Labour battalion

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Labour battalions have been a form of alternative service or unfree labour in various countries in lieu of or resembling regular military service. In some cases they were the result of some kind of discriminative segregation of the population, while in some others they have been a conscious choice.

Political reasons[edit]

In some countries labour battalions were created from part of population which for various reasons were not suitable for regular military service, often because this population was considered "undesirable" or "unreliable", e.g., political enemies, population of occupied territories or "lower races".

Examples include labour battalions in the late Ottoman Empire and early Turkish Republic both during World War I and during World War II, labour service in Hungary during World War II, as well as labour battalions in other territories held by Nazi Germany and its allies (see also "Hiwi".).

Alternative service[edit]

In some countries labour battalions are a form of civil conscription instead of military conscription for people who cannot join military service for various reasons, e.g., due to bad health or being conscientious objectors to any forms of violence, as long as they aren't considered unfit for other work.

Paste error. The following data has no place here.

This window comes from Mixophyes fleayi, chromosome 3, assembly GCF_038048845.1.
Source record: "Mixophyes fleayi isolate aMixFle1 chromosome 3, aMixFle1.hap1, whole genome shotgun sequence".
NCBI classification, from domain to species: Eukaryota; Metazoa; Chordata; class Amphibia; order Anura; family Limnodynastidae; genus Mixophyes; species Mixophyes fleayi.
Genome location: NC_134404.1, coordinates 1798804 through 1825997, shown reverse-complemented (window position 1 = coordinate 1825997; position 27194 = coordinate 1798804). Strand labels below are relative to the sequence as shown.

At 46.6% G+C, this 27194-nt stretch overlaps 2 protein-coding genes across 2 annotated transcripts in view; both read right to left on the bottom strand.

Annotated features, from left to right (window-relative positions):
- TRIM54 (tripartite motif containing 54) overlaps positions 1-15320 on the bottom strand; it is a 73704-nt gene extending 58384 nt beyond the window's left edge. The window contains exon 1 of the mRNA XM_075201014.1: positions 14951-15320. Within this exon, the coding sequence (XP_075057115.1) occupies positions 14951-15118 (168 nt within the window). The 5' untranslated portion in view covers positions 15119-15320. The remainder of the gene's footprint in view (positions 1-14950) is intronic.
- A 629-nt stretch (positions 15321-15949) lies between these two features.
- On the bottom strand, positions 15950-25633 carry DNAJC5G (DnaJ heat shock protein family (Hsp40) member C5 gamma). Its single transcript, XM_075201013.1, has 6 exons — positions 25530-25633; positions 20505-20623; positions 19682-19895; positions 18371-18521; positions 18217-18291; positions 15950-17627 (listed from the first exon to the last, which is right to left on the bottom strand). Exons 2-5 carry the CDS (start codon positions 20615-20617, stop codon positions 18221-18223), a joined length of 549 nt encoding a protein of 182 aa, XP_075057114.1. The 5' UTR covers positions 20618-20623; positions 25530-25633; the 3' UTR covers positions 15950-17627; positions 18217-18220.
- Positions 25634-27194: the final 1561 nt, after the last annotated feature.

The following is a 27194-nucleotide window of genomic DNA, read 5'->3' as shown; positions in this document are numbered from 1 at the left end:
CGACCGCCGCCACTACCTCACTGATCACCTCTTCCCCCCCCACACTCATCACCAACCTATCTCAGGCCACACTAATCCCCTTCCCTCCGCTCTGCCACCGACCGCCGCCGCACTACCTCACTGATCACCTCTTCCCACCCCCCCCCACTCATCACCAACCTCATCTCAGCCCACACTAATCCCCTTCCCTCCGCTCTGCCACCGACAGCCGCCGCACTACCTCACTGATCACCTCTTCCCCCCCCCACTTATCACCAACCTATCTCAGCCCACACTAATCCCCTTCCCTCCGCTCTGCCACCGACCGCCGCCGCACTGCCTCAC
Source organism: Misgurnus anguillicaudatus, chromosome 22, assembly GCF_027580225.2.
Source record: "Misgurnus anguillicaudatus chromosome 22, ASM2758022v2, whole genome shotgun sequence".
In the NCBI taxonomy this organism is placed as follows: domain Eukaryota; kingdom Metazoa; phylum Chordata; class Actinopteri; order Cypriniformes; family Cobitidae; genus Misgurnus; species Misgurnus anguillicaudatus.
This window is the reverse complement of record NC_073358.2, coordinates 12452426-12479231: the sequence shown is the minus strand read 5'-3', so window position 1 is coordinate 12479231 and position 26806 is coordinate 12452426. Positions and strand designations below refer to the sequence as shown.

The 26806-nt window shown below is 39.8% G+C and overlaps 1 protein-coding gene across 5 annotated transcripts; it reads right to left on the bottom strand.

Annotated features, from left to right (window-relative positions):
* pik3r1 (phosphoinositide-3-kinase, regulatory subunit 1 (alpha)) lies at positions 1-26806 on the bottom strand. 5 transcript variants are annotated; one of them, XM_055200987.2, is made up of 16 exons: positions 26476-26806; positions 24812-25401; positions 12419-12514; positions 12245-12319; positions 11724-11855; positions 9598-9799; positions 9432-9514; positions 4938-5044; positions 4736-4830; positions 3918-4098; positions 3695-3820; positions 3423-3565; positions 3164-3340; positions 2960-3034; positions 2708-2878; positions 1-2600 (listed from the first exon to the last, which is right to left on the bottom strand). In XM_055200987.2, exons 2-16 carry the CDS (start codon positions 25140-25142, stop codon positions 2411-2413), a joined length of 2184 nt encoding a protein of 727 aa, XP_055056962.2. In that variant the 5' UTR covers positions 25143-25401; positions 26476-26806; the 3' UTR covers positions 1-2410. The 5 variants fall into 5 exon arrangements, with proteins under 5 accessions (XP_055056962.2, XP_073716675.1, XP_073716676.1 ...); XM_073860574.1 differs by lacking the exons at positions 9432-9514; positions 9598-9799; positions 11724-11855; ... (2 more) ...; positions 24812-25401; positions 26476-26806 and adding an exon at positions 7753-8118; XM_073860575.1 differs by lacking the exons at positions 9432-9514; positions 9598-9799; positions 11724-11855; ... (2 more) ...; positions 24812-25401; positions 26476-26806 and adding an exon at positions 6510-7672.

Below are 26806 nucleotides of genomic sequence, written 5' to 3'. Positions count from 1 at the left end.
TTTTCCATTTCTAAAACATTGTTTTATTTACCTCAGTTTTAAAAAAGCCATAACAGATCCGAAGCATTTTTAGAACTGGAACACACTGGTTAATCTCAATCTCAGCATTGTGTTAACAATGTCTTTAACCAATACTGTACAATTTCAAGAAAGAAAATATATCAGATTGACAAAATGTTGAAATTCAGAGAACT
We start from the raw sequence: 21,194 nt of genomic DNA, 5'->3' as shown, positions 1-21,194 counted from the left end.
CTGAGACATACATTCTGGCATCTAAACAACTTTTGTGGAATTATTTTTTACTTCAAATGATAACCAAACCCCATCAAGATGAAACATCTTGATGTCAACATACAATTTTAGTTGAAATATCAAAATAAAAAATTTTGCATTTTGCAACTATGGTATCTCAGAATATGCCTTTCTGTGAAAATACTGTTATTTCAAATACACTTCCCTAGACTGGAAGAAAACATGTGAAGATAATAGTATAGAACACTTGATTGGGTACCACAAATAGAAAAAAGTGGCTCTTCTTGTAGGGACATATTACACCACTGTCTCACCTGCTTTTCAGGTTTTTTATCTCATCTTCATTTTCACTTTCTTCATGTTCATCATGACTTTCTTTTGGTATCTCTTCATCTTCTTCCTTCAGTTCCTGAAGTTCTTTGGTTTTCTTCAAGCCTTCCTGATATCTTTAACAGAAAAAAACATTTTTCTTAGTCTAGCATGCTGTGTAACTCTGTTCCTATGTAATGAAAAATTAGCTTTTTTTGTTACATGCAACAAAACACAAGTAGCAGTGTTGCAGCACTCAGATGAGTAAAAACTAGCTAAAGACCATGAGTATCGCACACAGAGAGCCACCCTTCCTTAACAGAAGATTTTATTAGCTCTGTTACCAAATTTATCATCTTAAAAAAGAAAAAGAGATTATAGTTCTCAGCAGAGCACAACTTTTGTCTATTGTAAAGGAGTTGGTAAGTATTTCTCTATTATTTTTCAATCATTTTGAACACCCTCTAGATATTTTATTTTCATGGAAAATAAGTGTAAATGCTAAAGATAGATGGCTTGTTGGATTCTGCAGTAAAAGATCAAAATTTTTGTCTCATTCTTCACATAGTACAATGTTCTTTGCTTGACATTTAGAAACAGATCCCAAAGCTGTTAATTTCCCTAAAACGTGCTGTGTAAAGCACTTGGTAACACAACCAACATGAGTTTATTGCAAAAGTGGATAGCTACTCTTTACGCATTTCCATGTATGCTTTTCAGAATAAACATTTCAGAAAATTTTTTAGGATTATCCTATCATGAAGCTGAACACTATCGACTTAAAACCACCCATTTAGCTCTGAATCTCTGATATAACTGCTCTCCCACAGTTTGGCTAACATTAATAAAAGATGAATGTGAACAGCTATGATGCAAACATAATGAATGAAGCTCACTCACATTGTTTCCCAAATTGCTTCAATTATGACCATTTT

In the British Army during the First World War, labour or pioneer battalions were initially formed in December 1914 from recruits with skilled trades or experience in manual labour, trained to fight as infantry but usually used to build trenches and carry out other manual labour. Early in 1916 these began to also include men not assessed as fight enough to fight to carry out a similar role and were sometimes also known as Infantry Works Battalions. Initially assigned to individual regiments, the existing Labour and Infantry Works battalions were grouped together in February 1917 to form the new Labour Corps.[1][2]

Until the last days of the Soviet Union with obligatory military duty in the state, men deemed unfit to regular military duty but not unfit for other work, as well as many able-bodied ones, were assigned to construction battalions (стройбаты) of the Soviet Army . Similar armed forces branches existed in other Eastern European countries throughout the communist period between the end of World War II and the end of the 1980s. An interesting example are the Bulgarian Construction Troops (Строителни Войски), first established in 1920 to circumvent the limits on the size of the military imposed by the Treaty of Neuilly-Sur-Seine at the end of World War I. Over the years this branch became a blend of a corps of engineers and a means for some to fulfill the mandatory conscription in place during communism in the country.

References[edit]

  1. ^ "The Long, Long Trail - The Labour Corps of 1917-1918".
  2. ^ "The Long, Long Trail - Labour Battalions of the Labour Corps".

See also[edit]